BAGHDAD - Iraqi President Jalal Talabani was expected to meet with all the major political parties on Sunday in a bid to break the deadlock over who should head the war-torn nation's key security ministries.
Over a week since Iraq's first permanent post-invasion government was sworn in without ministers of defense, interior or national security, Prime Minister Nuri al-Maliki has missed his declared deadline to appoint the ministers.
Talabani announced his planned meetings in an effort to break the deadlock and find a consensus over some dozen candidates for the two posts, which are subject to great debate among the different ethnic and sectarian parties making up the national unity government.
"We all agree that we should choose two Iraqis that are independent, far from the political parties and far from what we call militias, that can do their job well," said Talabani in a statement.
Talabani also nixed an idea for Sunni politician Khalaf al-Alyan to take over the defense ministry since he headed one of the parties in the main Sunni Arab coalition.
The previous government, and especially its interior minister Bayan Jabr Solagh, was accused of having close links with the Shiite Badr militia and turning a blind eye to militia-linked violence.
Hassan al-Sunaid, a parliamentarian with the prime minister's Dawa party predicted that a pair of former Iraqi army generals, one Sunni, one Shiite, would be chosen for the jobs.
"I think Baraa Najib al-Rubayi for defense and for the interior Nasser al-Ameri -- they have a big chance," he said. "I think tomorrow (Monday) the prime minister will announce these two names, it's almost confirmed."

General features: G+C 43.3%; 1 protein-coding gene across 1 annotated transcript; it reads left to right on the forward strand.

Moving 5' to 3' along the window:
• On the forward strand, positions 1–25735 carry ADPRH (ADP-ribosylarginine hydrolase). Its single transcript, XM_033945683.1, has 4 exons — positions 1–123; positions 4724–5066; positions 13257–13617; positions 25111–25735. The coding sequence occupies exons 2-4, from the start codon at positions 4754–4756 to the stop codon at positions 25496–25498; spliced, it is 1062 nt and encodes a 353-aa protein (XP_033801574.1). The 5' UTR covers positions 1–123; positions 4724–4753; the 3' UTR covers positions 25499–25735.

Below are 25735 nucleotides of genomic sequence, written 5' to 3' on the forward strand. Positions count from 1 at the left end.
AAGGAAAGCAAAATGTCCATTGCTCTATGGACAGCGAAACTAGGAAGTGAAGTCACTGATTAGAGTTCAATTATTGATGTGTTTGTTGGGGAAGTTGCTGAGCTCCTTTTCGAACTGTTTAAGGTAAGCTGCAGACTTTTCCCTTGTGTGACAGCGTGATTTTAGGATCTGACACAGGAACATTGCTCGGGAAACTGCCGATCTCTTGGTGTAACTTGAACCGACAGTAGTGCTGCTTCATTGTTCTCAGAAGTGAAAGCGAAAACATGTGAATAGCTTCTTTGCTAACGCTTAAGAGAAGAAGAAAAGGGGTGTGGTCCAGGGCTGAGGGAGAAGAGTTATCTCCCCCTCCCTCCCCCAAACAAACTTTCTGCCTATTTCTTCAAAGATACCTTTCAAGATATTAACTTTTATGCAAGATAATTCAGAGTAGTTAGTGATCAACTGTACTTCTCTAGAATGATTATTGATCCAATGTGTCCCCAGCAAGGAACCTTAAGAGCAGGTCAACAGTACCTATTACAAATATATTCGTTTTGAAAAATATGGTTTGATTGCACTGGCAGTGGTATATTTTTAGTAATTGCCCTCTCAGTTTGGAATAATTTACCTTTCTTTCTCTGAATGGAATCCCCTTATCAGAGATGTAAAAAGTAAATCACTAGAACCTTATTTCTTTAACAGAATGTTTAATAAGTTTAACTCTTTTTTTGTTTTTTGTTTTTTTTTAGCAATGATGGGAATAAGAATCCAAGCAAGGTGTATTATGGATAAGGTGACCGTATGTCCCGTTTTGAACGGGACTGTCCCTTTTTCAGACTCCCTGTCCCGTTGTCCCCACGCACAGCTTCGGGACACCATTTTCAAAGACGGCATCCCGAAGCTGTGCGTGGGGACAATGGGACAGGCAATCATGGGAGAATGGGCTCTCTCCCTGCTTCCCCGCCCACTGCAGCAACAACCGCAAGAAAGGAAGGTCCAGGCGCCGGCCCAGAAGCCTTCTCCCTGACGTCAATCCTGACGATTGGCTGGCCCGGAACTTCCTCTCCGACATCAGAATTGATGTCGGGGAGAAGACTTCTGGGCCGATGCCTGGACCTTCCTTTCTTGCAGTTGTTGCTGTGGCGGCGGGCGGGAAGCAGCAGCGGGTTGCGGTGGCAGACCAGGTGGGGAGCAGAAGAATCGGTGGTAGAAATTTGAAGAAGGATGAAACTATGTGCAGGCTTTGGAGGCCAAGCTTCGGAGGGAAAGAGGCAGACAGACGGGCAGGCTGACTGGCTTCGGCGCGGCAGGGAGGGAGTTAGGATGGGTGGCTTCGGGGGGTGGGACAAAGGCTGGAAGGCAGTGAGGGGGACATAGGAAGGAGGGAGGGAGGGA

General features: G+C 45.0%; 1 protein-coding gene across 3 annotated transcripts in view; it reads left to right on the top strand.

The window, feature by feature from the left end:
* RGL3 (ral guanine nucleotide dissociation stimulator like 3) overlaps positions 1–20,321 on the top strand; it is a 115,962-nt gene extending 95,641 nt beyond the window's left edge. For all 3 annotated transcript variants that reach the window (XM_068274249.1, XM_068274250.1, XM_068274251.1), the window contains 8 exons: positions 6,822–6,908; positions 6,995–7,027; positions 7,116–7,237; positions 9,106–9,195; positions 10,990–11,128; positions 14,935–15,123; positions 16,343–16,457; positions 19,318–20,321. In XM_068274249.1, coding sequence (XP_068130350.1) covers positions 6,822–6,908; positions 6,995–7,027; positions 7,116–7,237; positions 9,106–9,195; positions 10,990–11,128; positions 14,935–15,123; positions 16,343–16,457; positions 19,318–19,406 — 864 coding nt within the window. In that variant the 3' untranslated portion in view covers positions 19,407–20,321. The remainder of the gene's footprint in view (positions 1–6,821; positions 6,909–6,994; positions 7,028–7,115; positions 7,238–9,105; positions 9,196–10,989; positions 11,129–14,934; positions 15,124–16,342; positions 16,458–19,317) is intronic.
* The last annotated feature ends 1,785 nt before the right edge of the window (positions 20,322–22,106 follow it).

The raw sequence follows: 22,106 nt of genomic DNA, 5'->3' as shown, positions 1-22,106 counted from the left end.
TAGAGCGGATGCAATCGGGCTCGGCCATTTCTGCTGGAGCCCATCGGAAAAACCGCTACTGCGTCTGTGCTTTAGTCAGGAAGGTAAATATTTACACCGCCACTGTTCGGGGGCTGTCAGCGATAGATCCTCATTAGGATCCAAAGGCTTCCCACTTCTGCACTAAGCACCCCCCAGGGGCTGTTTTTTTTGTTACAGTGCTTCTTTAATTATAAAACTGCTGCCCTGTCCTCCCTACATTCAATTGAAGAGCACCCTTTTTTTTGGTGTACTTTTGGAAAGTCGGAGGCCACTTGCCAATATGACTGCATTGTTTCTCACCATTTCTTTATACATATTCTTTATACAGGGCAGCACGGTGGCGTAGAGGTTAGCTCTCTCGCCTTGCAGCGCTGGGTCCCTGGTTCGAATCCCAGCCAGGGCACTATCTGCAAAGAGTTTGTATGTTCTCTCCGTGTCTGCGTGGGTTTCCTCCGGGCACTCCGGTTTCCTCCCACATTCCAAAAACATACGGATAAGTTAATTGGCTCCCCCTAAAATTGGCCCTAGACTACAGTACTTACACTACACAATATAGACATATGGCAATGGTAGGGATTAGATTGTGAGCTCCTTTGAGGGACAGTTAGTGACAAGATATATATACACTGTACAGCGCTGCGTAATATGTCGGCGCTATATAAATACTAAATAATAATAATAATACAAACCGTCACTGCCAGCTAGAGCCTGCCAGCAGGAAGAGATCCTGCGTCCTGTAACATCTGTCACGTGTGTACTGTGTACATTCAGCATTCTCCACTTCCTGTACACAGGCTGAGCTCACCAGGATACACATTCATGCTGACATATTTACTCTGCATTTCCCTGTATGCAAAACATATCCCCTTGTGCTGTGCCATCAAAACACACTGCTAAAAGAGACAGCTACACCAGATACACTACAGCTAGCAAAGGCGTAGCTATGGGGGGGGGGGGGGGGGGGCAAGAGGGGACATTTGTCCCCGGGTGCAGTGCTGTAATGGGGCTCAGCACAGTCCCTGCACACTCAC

Over the last few weeks many "almost confirmed" names have swirled around, only to disappear from sight while on the verge of being nominated.
While Iraq's new government is being hailed for its inclusive nature, the delicate effort in balancing four major political blocs and doling out positions has made its formation a tortuous process.
Sunday's parliamentary session was another indication of the fractious nature of Iraqi politics with a debate erupting over the power of the Sunni speaker of parliament that Shiites and Kurdish lawmakers were looking to dilute.
The Sunni National Concord Front want to grant the speaker wide powers which set off the Shiite and Kurdish alliances, who are insisting his decisions be with the consensus of his (Shiite and Kurdish) deputy speakers, said an official in parliament.
By the session's end the debate had still not been settled. Since its inception, the new parliament has spent all its time debating its internal rules.
Violence, meanwhile, has continued across the country, with Baghdad's daily plague of car bombs starting early with a pair of blasts in the upscale Shiite neighborhood of Karrada near the city center, killing three and wounding 22.
Two others were killed in separate incidents in Baquba, north of the capital and a tribal leader was killed between Kirkuk and Tikrit.
It is hoped resolving the issue of the ministers will improve the country's security situation. Leaders of the United States and Britain are under great pressure to bring their troops home as domestic enthusiasm for the war wanes.
US President George W. Bush on Saturday compared the "war against terror" to the Cold War struggle against communism, vowing to push for democracy in the Middle East.
"So long as the Middle East remains a place where freedom does not flourish, it remains a place where terrorists foment resentment and threaten American security," he told graduating cadets at the army's elite US Military Academy at West Point in New York state.
The speech came two days ahead of the public holiday Memorial Day, on which the United States honors fallen soldiers.
Since the invasion, 2,465 US serviceman have died, according to an AFP count based on Pentagon figures. On Saturday a US helicopter crashed in the restive Anbar province and its two pilots were declared missing.
The BBC reported that at least 1,000 British soldiers have "deserted" since the March 2003 invasion -- an assertion the British ministry of defense has denied, referring to the number of deserters since 1989 as "a handful".
05/28/2006 12:52 GMT
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